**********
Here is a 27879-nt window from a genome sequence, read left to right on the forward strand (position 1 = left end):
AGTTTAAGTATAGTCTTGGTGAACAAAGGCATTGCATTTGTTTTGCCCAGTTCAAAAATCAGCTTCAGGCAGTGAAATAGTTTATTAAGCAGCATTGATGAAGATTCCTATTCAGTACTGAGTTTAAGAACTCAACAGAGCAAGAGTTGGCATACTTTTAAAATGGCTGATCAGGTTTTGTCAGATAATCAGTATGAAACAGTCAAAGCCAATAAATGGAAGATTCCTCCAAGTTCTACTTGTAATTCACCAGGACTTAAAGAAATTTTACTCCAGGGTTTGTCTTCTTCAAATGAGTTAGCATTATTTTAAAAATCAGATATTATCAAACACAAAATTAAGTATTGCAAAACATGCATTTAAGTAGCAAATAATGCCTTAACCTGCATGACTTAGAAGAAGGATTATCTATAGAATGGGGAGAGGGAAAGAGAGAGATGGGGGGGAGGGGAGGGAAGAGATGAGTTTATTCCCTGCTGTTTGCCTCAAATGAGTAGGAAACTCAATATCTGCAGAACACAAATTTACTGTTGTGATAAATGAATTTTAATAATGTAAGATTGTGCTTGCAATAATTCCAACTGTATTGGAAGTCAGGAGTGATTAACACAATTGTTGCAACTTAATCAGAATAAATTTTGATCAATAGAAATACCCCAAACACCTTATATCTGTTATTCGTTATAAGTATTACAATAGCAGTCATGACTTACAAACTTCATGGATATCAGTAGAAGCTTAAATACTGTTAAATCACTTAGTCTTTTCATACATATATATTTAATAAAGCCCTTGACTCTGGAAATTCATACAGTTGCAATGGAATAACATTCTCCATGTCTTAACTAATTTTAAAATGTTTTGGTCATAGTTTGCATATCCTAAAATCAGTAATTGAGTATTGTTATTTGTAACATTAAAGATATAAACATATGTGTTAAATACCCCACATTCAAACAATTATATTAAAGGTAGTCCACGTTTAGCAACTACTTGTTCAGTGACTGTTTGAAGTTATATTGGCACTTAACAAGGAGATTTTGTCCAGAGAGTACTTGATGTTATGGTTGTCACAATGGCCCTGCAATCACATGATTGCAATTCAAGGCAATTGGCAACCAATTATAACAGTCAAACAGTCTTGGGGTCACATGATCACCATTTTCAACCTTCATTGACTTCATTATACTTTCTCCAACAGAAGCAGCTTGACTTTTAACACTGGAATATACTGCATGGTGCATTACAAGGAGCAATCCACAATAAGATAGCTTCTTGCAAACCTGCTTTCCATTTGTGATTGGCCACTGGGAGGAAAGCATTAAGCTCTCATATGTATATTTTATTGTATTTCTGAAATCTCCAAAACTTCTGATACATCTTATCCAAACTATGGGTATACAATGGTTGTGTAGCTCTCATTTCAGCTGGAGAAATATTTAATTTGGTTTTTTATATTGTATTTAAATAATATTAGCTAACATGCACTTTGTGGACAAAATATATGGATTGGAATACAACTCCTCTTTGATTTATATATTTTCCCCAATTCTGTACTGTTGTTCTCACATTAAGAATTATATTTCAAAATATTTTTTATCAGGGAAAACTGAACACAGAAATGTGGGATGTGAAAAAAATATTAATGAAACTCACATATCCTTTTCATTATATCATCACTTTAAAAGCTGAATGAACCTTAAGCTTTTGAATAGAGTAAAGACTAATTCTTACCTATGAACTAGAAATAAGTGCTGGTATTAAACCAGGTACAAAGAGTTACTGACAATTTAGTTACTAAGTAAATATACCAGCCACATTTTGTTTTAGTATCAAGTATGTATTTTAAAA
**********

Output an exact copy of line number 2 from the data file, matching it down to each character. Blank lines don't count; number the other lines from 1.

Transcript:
AGTTTAAGTATAGTCTTGGTGAACAAAGGCATTGCATTTGTTTTGCCCAGTTCAAAAATCAGCTTCAGGCAGTGAAATAGTTTATTAAGCAGCATTGATGAAGATTCCTATTCAGTACTGAGTTTAAGAACTCAACAGAGCAAGAGTTGGCATACTTTTAAAATGGCTGATCAGGTTTTGTCAGATAATCAGTATGAAACAGTCAAAGCCAATAAATGGAAGATTCCTCCAAGTTCTACTTGTAATTCACCAGGACTTAAAGAAATTTTACTCCAGGGTTTGTCTTCTTCAAATGAGTTAGCATTATTTTAAAAATCAGATATTATCAAACACAAAATTAAGTATTGCAAAACATGCATTTAAGTAGCAAATAATGCCTTAACCTGCATGACTTAGAAGAAGGATTATCTATAGAATGGGGAGAGGGAAAGAGAGAGATGGGGGGGAGGGGAGGGAAGAGATGAGTTTATTCCCTGCTGTTTGCCTCAAATGAGTAGGAAACTCAATATCTGCAGAACACAAATTTACTGTTGTGATAAATGAATTTTAATAATGTAAGATTGTGCTTGCAATAATTCCAACTGTATTGGAAGTCAGGAGTGATTAACACAATTGTTGCAACTTAATCAGAATAAATTTTGATCAATAGAAATACCCCAAACACCTTATATCTGTTATTCGTTATAAGTATTACAATAGCAGTCATGACTTACAAACTTCATGGATATCAGTAGAAGCTTAAATACTGTTAAATCACTTAGTCTTTTCATACATATATATTTAATAAAGCCCTTGACTCTGGAAATTCATACAGTTGCAATGGAATAACATTCTCCATGTCTTAACTAATTTTAAAATGTTTTGGTCATAGTTTGCATATCCTAAAATCAGTAATTGAGTATTGTTATTTGTAACATTAAAGATATAAACATATGTGTTAAATACCCCACATTCAAACAATTATATTAAAGGTAGTCCACGTTTAGCAACTACTTGTTCAGTGACTGTTTGAAGTTATATTGGCACTTAACAAGGAGATTTTGTCCAGAGAGTACTTGATGTTATGGTTGTCACAATGGCCCTGCAATCACATGATTGCAATTCAAGGCAATTGGCAACCAATTATAACAGTCAAACAGTCTTGGGGTCACATGATCACCATTTTCAACCTTCATTGACTTCATTATACTTTCTCCAACAGAAGCAGCTTGACTTTTAACACTGGAATATACTGCATGGTGCATTACAAGGAGCAATCCACAATAAGATAGCTTCTTGCAAACCTGCTTTCCATTTGTGATTGGCCACTGGGAGGAAAGCATTAAGCTCTCATATGTATATTTTATTGTATTTCTGAAATCTCCAAAACTTCTGATACATCTTATCCAAACTATGGGTATACAATGGTTGTGTAGCTCTCATTTCAGCTGGAGAAATATTTAATTTGGTTTTTTATATTGTATTTAAATAATATTAGCTAACATGCACTTTGTGGACAAAATATATGGATTGGAATACAACTCCTCTTTGATTTATATATTTTCCCCAATTCTGTACTGTTGTTCTCACATTAAGAATTATATTTCAAAATATTTTTTATCAGGGAAAACTGAACACAGAAATGTGGGATGTGAAAAAAATATTAATGAAACTCACATATCCTTTTCATTATATCATCACTTTAAAAGCTGAATGAACCTTAAGCTTTTGAATAGAGTAAAGACTAATTCTTACCTATGAACTAGAAATAAGTGCTGGTATTAAACCAGGTACAAAGAGTTACTGACAATTTAGTTACTAAGTAAATATACCAGCCACATTTTGTTTTAGTATCAAGTATGTATTTTAAAA